EL PASO — Activist immigrants who were deported or returned to Mexico of their own accord and then returned to U.S. ports of entry seeking asylum as a means of legal entry are hurting the cases of asylum-seekers with legitimate claims of fear, said a top immigration lawyer along the border.
Carlos Spector, who represents more than 100 Mexican families seeking asylum, said Monday that the tactics of groups like the DREAM 9 in Arizona or the DREAM 34 in Texas betray the cause of comprehensive immigration reform that they seek to champion.
“Both groups did not consult the work of the local community that has 25 years of experience working on these issues,” said Spector, who is also the co-founder of Mexicanos en Exilio, or Mexicans in Exile, a nonprofit outfit that helps endangered Mexicans move safely to the U.S. “They played into the right wing’s argument and narrative that Mexicans are using the asylum process frivolously just to enter the country.”
Because of that, Spector labeled such activists “the Tea Party of the immigration movement.”
Groups who support such DREAMer groups, however, say they are serving a noble cause. They say they are bringing attention to youths who were deported to Mexico but are just as deserving as other immigrants seeking refuge in the U.S.
To receive asylum, petitioners must show they have a valid fear of persecution or death due to a number of factors, including religion, ethnicity, participation in a political group or sexual orientation.
Spector, who just weeks ago declined to openly criticize the groups, spoke Monday about a case he said proves his argument against the activists. That morning, Carlos Gutierrez, a Mexican businessman from Chihuahua whose feet were cut off by criminal gangs, left West Texas for his “Pedaling for Justice” effort, a 700-mile bicycle trek through the state to focus attention on the violence in Mexico and its root causes.
Gutierrez, who uses prosthetic legs, sought asylum in 2011 after the criminals punished him for not paying their monthly $10,000 extortion demand.
It’s cases like his, Spector said, that get diluted by activist movements.
“Carlos’ feet are cut off. Those are the real cases we are dealing with, and what they are doing is they are diminishing the importance of that,” he said. “And that’s one of the reasons we are going public with this now.”
Spector, who supports comprehensive immigration reform, said the activists probably have good intentions and “represent the desperation of people that want to get together with their families.” But the tactics, he said, are hurting the overall cause, especially because judges usually deny most asylum cases sought by Mexicans.
Gutierrez, who is reluctant to get into the fray, acknowledges the situations are different.
“They got here as kids, and maybe they didn’t want to be here but came with their parents,” he said. “What brought us here was the violence that we faced, those circumstances.”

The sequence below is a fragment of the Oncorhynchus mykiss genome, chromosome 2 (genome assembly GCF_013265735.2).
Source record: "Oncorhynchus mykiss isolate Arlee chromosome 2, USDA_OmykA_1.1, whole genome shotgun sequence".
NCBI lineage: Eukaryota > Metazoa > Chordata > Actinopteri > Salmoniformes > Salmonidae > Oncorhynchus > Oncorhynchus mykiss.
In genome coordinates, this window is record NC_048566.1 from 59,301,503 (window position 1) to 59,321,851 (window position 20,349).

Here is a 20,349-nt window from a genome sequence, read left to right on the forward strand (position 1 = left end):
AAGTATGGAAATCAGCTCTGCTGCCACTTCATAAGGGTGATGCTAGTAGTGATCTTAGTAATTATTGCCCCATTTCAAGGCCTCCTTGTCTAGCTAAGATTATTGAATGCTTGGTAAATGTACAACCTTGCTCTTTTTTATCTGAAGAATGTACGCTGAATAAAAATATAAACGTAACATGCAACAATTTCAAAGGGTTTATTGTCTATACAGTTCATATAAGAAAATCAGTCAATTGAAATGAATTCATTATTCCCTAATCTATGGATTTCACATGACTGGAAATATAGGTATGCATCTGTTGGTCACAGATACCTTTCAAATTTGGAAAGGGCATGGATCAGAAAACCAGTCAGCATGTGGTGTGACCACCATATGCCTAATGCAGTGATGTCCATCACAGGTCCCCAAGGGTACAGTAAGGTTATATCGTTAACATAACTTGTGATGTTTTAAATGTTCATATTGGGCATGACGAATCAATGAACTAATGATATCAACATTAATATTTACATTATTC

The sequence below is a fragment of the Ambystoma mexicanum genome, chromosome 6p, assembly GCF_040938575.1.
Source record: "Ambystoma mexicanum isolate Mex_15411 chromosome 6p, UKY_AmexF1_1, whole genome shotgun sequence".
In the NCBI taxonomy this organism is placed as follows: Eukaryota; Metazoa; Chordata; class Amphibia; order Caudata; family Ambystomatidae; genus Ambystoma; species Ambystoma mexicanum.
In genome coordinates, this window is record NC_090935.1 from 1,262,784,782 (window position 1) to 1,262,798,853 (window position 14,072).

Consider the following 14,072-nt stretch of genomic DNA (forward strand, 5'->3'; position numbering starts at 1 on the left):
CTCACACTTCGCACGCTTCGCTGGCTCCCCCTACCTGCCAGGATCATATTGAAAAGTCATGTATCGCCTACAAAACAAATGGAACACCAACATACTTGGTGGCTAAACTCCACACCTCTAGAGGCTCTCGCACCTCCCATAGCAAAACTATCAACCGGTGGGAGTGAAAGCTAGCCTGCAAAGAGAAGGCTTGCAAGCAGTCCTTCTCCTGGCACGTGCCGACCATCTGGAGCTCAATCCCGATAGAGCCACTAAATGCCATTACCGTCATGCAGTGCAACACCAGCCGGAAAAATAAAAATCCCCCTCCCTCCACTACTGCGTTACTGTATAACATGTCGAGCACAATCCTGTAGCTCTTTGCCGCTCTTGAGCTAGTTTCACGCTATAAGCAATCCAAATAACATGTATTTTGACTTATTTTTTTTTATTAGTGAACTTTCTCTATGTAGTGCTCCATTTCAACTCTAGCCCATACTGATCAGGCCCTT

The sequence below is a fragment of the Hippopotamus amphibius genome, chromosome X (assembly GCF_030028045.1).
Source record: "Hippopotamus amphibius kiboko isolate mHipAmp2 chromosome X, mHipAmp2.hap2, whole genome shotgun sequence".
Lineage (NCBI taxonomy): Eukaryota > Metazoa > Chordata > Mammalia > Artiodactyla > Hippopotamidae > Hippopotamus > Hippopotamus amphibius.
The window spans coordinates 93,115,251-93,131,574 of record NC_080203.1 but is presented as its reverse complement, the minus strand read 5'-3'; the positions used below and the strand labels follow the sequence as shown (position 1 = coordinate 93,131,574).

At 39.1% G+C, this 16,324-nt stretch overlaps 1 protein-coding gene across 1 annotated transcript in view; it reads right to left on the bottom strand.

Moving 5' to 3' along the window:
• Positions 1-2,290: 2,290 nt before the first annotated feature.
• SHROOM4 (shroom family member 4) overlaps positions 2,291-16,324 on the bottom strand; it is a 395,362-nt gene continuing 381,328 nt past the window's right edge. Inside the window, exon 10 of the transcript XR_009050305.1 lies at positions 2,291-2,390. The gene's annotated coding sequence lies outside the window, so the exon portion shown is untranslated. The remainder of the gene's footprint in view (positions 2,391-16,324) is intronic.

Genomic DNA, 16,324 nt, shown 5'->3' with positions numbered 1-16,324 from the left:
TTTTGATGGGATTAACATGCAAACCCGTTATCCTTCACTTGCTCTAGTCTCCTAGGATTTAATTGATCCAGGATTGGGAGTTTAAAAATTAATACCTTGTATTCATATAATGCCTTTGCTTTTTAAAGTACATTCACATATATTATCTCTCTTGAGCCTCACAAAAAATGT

Supporters of the immigrant activists say the activists are fighting for people who have been treated unfairly. The Texas Undocumented Youth Alliance is among those throwing their weight behind the effort. On its website is the story of Edgar, who was deported after graduating from an American high school because of a “mild scuffle.”
“Despite this isolated incident, which could have happened to anyone, Edgar was a well-rounded student who participated in science fair, church choir, marching band, and athletics,” the site says. “It is clear to everyone that he is a good kid who simply got caught up in the school-to-deportation pipeline. In Mexico, he was sent to live with his grandmother who suffered an embolism and is now paralyzed.”
Calls to the Undocumented Youth Alliance for comment on Spector’s statements were not returned. Others supportive groups also make the argument that after living in the United States for so long and then being deported, former undocumented immigrants are at risk in Mexico because kidnappers and extortionists believe they saved up money while in America or have resources to get money the criminals want.
Judge Dana Leigh Marks, the president of the National Association of Immigration Judges, said during a workshop last week in Cambridge, Mass., that the issue has divided immigration attorneys. But, she added, lawyers have a job to do.
“An able defense attorney is going to do whatever they possibly can to try and get their client a benefit. That includes trying to advance and change the immigration laws,” she said. “Those are very dicey and difficult questions that divide the immigration community. What do you do and what is your individual responsibility as a lawyer to your individual client?”
The situation is not lost on Washington, where U.S. Rep. Bob Goodlatte, R-Va., chairman of the House Judiciary Committee, recently asked the Department of Homeland Security to review why Mexican asylum claims have skyrocketed since 2009. That year, about 5,200 undocumented immigrants apprehended at the border made credible fear claims, compared with 23,400 in the first nine months of 2013.
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